V.r. Christensen's Reviews > The Constant Gardener
The Constant Gardener
by John le Carré
by John le Carré
V.r. Christensen's review
Oct 07, 11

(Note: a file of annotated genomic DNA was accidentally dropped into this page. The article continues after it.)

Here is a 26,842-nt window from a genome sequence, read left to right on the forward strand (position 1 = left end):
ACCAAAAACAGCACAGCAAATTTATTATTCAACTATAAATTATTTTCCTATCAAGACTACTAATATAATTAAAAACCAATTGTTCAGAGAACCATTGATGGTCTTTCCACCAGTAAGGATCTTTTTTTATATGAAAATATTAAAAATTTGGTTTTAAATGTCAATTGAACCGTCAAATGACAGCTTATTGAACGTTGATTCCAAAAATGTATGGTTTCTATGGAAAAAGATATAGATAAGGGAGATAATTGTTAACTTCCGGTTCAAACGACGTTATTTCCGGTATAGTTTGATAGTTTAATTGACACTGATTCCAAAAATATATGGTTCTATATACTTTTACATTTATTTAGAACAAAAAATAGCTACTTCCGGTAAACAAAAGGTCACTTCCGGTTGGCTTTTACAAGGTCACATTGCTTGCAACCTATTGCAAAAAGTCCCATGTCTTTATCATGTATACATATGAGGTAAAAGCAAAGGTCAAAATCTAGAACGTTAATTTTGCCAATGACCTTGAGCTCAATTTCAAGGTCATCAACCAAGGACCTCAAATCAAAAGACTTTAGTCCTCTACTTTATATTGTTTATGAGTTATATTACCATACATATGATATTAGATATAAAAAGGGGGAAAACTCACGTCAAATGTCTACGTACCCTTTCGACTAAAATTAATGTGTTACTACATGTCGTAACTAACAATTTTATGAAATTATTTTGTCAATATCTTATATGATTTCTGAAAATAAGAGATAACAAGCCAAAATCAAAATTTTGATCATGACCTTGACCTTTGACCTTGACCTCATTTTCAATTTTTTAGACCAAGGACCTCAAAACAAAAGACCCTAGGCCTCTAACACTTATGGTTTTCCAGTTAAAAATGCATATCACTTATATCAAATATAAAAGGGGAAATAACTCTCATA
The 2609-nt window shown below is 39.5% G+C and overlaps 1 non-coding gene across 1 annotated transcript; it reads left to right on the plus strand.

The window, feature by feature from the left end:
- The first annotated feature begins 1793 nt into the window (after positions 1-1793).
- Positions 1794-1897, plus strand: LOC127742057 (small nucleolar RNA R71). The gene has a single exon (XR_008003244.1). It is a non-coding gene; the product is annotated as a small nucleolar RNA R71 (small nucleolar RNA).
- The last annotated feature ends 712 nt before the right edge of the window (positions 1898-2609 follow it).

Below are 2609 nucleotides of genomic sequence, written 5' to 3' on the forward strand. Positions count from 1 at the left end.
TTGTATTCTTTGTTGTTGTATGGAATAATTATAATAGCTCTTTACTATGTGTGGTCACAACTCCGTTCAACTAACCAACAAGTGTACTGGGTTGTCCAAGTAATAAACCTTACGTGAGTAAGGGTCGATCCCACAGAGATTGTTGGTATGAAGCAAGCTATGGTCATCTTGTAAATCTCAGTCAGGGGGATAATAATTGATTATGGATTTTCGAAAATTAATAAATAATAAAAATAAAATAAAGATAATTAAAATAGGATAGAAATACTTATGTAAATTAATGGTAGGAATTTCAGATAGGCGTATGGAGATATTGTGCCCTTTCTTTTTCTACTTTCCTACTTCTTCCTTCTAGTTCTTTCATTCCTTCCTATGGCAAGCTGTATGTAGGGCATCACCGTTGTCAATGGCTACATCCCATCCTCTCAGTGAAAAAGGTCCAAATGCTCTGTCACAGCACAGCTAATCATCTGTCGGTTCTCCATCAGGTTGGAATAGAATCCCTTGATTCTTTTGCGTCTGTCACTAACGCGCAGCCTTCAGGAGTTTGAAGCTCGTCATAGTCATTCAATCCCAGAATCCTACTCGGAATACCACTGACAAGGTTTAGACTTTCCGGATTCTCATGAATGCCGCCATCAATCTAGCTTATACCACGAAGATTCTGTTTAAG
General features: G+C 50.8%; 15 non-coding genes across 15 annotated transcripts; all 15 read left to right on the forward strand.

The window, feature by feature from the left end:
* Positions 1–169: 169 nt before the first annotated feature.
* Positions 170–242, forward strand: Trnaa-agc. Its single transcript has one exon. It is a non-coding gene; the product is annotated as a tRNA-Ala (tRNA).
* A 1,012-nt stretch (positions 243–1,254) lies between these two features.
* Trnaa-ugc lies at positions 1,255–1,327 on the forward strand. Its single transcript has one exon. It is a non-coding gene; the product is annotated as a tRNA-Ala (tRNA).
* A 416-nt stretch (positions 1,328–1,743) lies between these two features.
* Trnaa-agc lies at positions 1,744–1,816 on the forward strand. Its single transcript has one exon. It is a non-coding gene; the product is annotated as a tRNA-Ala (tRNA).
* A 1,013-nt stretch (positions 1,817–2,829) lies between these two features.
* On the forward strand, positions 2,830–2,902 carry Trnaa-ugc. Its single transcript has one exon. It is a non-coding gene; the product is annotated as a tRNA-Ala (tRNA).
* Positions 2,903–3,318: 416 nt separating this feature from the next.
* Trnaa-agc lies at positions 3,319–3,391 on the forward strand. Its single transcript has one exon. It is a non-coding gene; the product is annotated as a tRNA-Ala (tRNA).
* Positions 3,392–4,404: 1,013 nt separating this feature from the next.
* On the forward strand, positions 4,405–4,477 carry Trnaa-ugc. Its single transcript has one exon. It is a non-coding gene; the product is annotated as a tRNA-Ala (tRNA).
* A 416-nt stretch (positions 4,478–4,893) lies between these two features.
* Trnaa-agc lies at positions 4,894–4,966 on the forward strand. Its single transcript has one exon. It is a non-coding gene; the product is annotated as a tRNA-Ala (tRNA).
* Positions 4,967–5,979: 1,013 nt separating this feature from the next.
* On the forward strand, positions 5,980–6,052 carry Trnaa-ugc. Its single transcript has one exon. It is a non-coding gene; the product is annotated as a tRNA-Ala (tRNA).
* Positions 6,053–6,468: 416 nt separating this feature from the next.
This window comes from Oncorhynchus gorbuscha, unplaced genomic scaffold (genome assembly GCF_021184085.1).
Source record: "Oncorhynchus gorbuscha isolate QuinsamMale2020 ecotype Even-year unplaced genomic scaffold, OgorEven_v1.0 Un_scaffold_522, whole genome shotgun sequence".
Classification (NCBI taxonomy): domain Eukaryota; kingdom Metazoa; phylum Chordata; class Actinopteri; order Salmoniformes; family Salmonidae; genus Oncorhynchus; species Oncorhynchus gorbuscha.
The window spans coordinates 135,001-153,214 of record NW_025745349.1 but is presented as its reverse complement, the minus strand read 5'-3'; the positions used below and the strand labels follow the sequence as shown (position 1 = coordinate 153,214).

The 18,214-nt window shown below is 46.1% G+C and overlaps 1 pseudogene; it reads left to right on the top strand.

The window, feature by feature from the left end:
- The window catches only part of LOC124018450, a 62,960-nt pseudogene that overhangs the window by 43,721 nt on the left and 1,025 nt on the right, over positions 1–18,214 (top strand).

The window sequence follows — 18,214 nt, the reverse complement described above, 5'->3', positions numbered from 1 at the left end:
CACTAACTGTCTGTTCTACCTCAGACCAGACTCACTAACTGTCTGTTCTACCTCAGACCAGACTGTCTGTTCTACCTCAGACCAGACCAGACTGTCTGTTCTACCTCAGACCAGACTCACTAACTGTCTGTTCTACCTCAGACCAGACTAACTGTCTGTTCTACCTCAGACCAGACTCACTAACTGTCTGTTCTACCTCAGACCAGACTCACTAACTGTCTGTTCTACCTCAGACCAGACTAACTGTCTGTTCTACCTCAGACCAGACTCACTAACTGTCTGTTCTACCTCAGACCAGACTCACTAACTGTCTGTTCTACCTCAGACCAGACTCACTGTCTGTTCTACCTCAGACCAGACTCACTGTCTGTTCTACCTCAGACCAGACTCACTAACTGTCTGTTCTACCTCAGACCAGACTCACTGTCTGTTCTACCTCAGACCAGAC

I have heard some say that of all LeCarre's books, this is the weakest. I confess that, while I'm familiar with the names of many of his other books, this is the first of his I've read. I have to say, I really loved it. It is a tender piece of storytelling, subtle in all the right ways that make the imagination work to fill in the rest, resulting in intense and complicated emotion. The story is about the death of Justin Quayle's wife, and his search to find out the truth. On his journey, he takes us along the emotional and circumstantial road of their union. By all appearances it was, at least for her, a marriage of convenience. For him, quiet, soft spoken, it was of the heart. But the words, never spoken, leave a chasm after her death of unresolved conflicts, both emotional and real. Was her involvement as a human rights activist what lead to her death? Or was it something more? Was she the constant wife, or did her affections lie elsewhere? His work as a diplomat, and hers with human rights, meant that they knew little about the professional sides of each others' lives. But did they know each other at all? It's a moving, gripping story, full of suspense and intrigue and yet paints a picture of a very intimate relationship, that, despite its flaws, its necessary sacrifices, was something worth remembering, worth fighting to understand, and, perhaps, renders life not worth living without.
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